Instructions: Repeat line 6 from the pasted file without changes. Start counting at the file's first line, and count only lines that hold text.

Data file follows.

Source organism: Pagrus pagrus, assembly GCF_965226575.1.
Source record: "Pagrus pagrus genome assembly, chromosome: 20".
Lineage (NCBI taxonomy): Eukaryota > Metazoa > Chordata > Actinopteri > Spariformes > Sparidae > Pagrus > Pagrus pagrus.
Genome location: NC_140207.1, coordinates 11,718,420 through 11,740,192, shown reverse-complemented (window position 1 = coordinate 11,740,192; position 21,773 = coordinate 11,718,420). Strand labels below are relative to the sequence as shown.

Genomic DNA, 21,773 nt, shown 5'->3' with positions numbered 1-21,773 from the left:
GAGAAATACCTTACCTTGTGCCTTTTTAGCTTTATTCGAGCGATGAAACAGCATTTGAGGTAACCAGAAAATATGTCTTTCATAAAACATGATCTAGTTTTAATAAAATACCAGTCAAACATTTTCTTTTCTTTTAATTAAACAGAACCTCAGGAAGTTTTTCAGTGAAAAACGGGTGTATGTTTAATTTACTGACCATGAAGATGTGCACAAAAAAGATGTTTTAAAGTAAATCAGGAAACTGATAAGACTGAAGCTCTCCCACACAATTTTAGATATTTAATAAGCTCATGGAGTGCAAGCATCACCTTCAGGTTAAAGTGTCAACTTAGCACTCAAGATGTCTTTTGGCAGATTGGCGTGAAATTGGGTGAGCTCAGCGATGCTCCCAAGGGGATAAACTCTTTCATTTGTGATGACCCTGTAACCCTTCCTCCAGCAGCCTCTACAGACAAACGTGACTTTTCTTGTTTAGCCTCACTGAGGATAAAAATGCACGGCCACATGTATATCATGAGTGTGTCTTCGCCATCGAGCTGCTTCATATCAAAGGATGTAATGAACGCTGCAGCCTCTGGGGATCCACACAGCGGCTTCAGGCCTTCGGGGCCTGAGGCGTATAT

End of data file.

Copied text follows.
GAGAAATACCTTACCTTGTGCCTTTTTAGCTTTATTCGAGCGATGAAACAGCATTTGAGGTAACCAGAAAATATGTCTTTCATAAAACATGATCTAGTTTTAATAAAATACCAGTCAAACATTTTCTTTTCTTTTAATTAAACAGAACCTCAGGAAGTTTTTCAGTGAAAAACGGGTGTATGTTTAATTTACTGACCATGAAGATGTGCACAAAAAAGATGTTTTAAAGTAAATCAGGAAACTGATAAGACTGAAGCTCTCCCACACAATTTTAGATATTTAATAAGCTCATGGAGTGCAAGCATCACCTTCAGGTTAAAGTGTCAACTTAGCACTCAAGATGTCTTTTGGCAGATTGGCGTGAAATTGGGTGAGCTCAGCGATGCTCCCAAGGGGATAAACTCTTTCATTTGTGATGACCCTGTAACCCTTCCTCCAGCAGCCTCTACAGACAAACGTGACTTTTCTTGTTTAGCCTCACTGAGGATAAAAATGCACGGCCACATGTATATCATGAGTGTGTCTTCGCCATCGAGCTGCTTCATATCAAAGGATGTAATGAACGCTGCAGCCTCTGGGGATCCACACAGCGGCTTCAGGCCTTCGGGGCCTGAGGCGTATAT